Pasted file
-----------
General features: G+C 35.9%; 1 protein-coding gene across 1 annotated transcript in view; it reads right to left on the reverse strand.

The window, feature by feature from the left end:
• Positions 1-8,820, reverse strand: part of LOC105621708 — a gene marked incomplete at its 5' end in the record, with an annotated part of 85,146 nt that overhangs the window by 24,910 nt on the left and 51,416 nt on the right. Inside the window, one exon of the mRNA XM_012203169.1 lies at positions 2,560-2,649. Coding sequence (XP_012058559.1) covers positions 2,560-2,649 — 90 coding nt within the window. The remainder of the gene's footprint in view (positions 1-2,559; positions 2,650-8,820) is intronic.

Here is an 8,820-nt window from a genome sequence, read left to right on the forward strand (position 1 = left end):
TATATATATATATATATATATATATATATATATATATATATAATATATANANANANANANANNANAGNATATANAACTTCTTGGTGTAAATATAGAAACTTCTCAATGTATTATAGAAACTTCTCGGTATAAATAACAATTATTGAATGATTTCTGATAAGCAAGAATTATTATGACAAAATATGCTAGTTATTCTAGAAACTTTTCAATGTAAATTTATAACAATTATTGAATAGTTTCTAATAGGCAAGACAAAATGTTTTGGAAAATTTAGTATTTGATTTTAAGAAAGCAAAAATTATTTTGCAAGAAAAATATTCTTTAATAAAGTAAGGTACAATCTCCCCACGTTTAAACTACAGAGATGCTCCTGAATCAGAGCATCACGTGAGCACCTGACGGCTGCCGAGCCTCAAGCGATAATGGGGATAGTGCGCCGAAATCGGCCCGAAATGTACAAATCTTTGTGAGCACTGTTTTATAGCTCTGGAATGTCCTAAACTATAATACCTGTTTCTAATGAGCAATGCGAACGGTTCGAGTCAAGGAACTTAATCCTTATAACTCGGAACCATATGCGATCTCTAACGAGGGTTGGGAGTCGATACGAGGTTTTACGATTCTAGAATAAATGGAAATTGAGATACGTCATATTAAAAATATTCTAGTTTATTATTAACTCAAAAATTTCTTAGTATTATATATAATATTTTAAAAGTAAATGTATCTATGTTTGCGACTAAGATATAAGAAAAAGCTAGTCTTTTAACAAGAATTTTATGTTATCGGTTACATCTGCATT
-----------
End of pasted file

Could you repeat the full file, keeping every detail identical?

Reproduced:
General features: G+C 35.9%; 1 protein-coding gene across 1 annotated transcript in view; it reads right to left on the reverse strand.

The window, feature by feature from the left end:
• Positions 1-8,820, reverse strand: part of LOC105621708 — a gene marked incomplete at its 5' end in the record, with an annotated part of 85,146 nt that overhangs the window by 24,910 nt on the left and 51,416 nt on the right. Inside the window, one exon of the mRNA XM_012203169.1 lies at positions 2,560-2,649. Coding sequence (XP_012058559.1) covers positions 2,560-2,649 — 90 coding nt within the window. The remainder of the gene's footprint in view (positions 1-2,559; positions 2,650-8,820) is intronic.

Here is an 8,820-nt window from a genome sequence, read left to right on the forward strand (position 1 = left end):
TATATATATATATATATATATATATATATATATATATATATAATATATANANANANANANANNANAGNATATANAACTTCTTGGTGTAAATATAGAAACTTCTCAATGTATTATAGAAACTTCTCGGTATAAATAACAATTATTGAATGATTTCTGATAAGCAAGAATTATTATGACAAAATATGCTAGTTATTCTAGAAACTTTTCAATGTAAATTTATAACAATTATTGAATAGTTTCTAATAGGCAAGACAAAATGTTTTGGAAAATTTAGTATTTGATTTTAAGAAAGCAAAAATTATTTTGCAAGAAAAATATTCTTTAATAAAGTAAGGTACAATCTCCCCACGTTTAAACTACAGAGATGCTCCTGAATCAGAGCATCACGTGAGCACCTGACGGCTGCCGAGCCTCAAGCGATAATGGGGATAGTGCGCCGAAATCGGCCCGAAATGTACAAATCTTTGTGAGCACTGTTTTATAGCTCTGGAATGTCCTAAACTATAATACCTGTTTCTAATGAGCAATGCGAACGGTTCGAGTCAAGGAACTTAATCCTTATAACTCGGAACCATATGCGATCTCTAACGAGGGTTGGGAGTCGATACGAGGTTTTACGATTCTAGAATAAATGGAAATTGAGATACGTCATATTAAAAATATTCTAGTTTATTATTAACTCAAAAATTTCTTAGTATTATATATAATATTTTAAAAGTAAATGTATCTATGTTTGCGACTAAGATATAAGAAAAAGCTAGTCTTTTAACAAGAATTTTATGTTATCGGTTACATCTGCATT